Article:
Brendan Dawes
The Art of Form and Code

Permission to Write Stuff

One of my favourite ever pieces of tech was the original Flip camera. It came out at a time when the only way to shoot video was to dust off that full-size camera — the one you only took out for big occasions such as a wedding or a christening. Those cameras said "I am serious, only shoot serious things." The Flip changed all that. With it's 640 x 480 video and it's big red button it instead said "shoot any old crap — it doesn't matter if it's good, just shoot it." Of course it was doomed to failure once a phone could take video and share it to everyone, but for a moment it removed the pressure to only shoot so called important things. It very much reminded me of when I would run around with a Super-8 camera in the back garden of my Mum's shop, making rubbish sci-fi movies with my mate Ken and my brother John.

The Flip video camera gave you permission to shoot anything

I've recently seen some tweets expressing the pressure some people feel — understandably — of publishing their thoughts on a blog, fearing what others might say, wondering if it's good enough to be published on this wonderful thing called the web. I would say treat the web like that big red button of the original Flip camera. Just push it, write something and then publish it. It may not be perfect, but nothing ever is anyway. I write all sorts of crap on my blog — some of it really niche like snippets for Vim. Yet it's out there just in case someone finds it useful at some point — not least me when I forget how I've done something.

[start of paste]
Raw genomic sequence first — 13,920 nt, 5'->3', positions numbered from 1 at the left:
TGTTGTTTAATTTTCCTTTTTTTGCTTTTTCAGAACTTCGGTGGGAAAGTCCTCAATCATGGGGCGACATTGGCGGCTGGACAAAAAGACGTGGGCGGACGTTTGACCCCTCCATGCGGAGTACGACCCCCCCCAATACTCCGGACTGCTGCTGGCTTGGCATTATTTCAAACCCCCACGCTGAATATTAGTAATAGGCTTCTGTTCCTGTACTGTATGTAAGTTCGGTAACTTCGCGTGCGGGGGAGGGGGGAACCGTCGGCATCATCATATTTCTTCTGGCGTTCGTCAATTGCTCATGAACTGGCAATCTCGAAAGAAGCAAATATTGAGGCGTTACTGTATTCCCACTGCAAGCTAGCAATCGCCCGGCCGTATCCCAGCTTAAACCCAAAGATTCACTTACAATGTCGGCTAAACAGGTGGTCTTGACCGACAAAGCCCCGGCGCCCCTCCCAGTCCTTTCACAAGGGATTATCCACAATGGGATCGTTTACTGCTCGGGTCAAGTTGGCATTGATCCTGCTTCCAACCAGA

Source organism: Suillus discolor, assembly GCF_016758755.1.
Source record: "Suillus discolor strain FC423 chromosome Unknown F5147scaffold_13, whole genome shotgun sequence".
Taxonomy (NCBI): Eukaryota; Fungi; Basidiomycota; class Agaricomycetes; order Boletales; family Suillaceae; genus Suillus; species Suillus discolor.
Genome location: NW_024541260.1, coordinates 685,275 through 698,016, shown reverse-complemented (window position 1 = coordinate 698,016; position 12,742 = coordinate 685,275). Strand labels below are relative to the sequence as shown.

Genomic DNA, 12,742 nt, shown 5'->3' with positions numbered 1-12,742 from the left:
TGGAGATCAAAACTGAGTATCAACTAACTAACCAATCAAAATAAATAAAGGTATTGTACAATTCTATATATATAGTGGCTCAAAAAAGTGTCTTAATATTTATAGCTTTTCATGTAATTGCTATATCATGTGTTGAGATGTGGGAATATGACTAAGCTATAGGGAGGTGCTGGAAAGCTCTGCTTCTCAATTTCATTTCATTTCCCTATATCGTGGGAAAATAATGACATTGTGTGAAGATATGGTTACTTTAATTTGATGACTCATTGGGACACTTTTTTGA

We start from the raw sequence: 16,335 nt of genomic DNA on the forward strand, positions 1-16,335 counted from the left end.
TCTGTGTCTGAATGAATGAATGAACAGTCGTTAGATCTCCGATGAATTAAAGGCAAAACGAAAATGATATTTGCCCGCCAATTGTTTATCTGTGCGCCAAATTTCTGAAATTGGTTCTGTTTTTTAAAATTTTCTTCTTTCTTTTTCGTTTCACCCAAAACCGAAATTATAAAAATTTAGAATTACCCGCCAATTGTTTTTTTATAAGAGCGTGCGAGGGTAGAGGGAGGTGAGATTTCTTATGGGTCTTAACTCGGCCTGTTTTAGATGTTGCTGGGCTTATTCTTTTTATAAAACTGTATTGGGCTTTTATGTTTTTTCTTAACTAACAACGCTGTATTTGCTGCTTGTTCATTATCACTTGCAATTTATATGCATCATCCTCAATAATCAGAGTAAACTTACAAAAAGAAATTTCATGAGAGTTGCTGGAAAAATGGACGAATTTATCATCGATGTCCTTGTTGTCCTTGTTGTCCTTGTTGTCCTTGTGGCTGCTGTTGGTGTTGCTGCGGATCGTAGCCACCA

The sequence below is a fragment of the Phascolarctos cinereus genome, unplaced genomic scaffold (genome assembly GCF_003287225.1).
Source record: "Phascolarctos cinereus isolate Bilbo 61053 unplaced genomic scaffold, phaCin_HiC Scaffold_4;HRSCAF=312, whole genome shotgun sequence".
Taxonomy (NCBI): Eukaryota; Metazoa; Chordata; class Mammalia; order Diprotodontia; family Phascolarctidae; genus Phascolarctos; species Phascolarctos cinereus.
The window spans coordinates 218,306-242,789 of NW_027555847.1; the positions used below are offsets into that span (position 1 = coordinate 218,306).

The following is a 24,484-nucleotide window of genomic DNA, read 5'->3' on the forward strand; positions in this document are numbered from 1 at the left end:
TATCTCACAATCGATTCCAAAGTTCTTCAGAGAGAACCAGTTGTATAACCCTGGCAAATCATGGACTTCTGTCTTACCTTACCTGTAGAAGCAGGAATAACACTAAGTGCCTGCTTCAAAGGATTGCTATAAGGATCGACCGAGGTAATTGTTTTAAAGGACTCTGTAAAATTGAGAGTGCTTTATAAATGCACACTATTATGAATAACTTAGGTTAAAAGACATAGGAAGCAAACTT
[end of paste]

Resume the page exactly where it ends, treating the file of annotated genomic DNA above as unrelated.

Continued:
Right now there's a real renaissance of people getting back to blogging on their own sites again. If you've been putting it off, think about the beauty and simplicity of that red button, press it, and try and help make the web the place it was always meant to be.